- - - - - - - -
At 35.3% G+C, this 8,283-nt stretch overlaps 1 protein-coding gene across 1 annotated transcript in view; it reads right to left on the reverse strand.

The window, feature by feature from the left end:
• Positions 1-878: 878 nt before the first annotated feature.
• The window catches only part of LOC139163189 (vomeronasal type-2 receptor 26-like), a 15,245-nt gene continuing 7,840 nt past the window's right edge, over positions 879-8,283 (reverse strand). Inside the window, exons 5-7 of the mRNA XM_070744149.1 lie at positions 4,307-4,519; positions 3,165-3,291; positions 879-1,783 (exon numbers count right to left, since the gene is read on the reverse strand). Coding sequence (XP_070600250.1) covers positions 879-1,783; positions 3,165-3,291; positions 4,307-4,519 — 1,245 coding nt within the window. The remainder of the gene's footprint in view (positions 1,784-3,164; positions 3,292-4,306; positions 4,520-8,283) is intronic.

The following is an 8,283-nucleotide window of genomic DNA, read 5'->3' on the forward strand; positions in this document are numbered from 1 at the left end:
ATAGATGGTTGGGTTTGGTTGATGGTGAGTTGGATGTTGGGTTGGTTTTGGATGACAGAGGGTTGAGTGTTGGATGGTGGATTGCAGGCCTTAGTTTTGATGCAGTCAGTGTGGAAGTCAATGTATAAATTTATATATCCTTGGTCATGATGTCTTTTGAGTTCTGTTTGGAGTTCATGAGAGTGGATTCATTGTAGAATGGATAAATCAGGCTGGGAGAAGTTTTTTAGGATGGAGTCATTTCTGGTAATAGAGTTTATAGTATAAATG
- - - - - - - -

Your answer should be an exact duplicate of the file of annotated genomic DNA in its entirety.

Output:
At 35.3% G+C, this 8,283-nt stretch overlaps 1 protein-coding gene across 1 annotated transcript in view; it reads right to left on the reverse strand.

The window, feature by feature from the left end:
• Positions 1-878: 878 nt before the first annotated feature.
• The window catches only part of LOC139163189 (vomeronasal type-2 receptor 26-like), a 15,245-nt gene continuing 7,840 nt past the window's right edge, over positions 879-8,283 (reverse strand). Inside the window, exons 5-7 of the mRNA XM_070744149.1 lie at positions 4,307-4,519; positions 3,165-3,291; positions 879-1,783 (exon numbers count right to left, since the gene is read on the reverse strand). Coding sequence (XP_070600250.1) covers positions 879-1,783; positions 3,165-3,291; positions 4,307-4,519 — 1,245 coding nt within the window. The remainder of the gene's footprint in view (positions 1,784-3,164; positions 3,292-4,306; positions 4,520-8,283) is intronic.

The following is an 8,283-nucleotide window of genomic DNA, read 5'->3' on the forward strand; positions in this document are numbered from 1 at the left end:
ATAGATGGTTGGGTTTGGTTGATGGTGAGTTGGATGTTGGGTTGGTTTTGGATGACAGAGGGTTGAGTGTTGGATGGTGGATTGCAGGCCTTAGTTTTGATGCAGTCAGTGTGGAAGTCAATGTATAAATTTATATATCCTTGGTCATGATGTCTTTTGAGTTCTGTTTGGAGTTCATGAGAGTGGATTCATTGTAGAATGGATAAATCAGGCTGGGAGAAGTTTTTTAGGATGGAGTCATTTCTGGTAATAGAGTTTATAGTATAAATG